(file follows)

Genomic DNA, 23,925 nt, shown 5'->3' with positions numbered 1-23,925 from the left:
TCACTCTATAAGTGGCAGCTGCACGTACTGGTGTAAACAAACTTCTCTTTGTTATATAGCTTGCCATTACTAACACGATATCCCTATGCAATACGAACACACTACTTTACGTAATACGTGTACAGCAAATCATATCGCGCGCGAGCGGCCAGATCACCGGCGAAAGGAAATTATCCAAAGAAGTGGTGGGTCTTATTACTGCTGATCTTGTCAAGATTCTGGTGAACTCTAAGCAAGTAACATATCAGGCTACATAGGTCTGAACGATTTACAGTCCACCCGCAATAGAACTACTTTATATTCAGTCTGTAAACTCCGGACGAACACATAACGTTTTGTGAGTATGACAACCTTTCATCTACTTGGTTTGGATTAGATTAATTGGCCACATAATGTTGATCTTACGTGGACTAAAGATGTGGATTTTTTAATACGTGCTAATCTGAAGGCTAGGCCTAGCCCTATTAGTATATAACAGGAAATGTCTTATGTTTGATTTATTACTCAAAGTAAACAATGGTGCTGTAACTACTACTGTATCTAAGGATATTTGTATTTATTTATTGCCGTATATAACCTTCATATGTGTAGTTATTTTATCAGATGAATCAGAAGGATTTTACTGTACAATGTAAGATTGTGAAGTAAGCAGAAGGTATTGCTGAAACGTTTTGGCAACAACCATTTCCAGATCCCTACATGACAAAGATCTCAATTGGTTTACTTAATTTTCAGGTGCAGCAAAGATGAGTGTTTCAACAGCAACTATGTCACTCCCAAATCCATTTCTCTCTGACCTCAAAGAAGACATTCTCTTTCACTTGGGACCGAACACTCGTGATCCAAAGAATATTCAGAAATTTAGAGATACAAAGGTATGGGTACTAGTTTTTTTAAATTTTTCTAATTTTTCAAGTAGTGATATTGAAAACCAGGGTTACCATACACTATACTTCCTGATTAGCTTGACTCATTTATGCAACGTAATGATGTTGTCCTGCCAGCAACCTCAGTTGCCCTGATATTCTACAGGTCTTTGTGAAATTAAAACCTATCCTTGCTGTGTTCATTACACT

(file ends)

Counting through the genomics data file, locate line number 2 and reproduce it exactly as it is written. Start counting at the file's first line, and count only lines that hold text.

TCACTCTATAAGTGGCAGCTGCACGTACTGGTGTAAACAAACTTCTCTTTGTTATATAGCTTGCCATTACTAACACGATATCCCTATGCAATACGAACACACTACTTTACGTAATACGTGTACAGCAAATCATATCGCGCGCGAGCGGCCAGATCACCGGCGAAAGGAAATTATCCAAAGAAGTGGTGGGTCTTATTACTGCTGATCTTGTCAAGATTCTGGTGAACTCTAAGCAAGTAACATATCAGGCTACATAGGTCTGAACGATTTACAGTCCACCCGCAATAGAACTACTTTATATTCAGTCTGTAAACTCCGGACGAACACATAACGTTTTGTGAGTATGACAACCTTTCATCTACTTGGTTTGGATTAGATTAATTGGCCACATAATGTTGATCTTACGTGGACTAAAGATGTGGATTTTTTAATACGTGCTAATCTGAAGGCTAGGCCTAGCCCTATTAGTATATAACAGGAAATGTCTTATGTTTGATTTATTACTCAAAGTAAACAATGGTGCTGTAACTACTACTGTATCTAAGGATATTTGTATTTATTTATTGCCGTATATAACCTTCATATGTGTAGTTATTTTATCAGATGAATCAGAAGGATTTTACTGTACAATGTAAGATTGTGAAGTAAGCAGAAGGTATTGCTGAAACGTTTTGGCAACAACCATTTCCAGATCCCTACATGACAAAGATCTCAATTGGTTTACTTAATTTTCAGGTGCAGCAAAGATGAGTGTTTCAACAGCAACTATGTCACTCCCAAATCCATTTCTCTCTGACCTCAAAGAAGACATTCTCTTTCACTTGGGACCGAACACTCGTGATCCAAAGAATATTCAGAAATTTAGAGATACAAAGGTATGGGTACTAGTTTTTTTAAATTTTTCTAATTTTTCAAGTAGTGATATTGAAAACCAGGGTTACCATACACTATACTTCCTGATTAGCTTGACTCATTTATGCAACGTAATGATGTTGTCCTGCCAGCAACCTCAGTTGCCCTGATATTCTACAGGTCTTTGTGAAATTAAAACCTATCCTTGCTGTGTTCATTACACT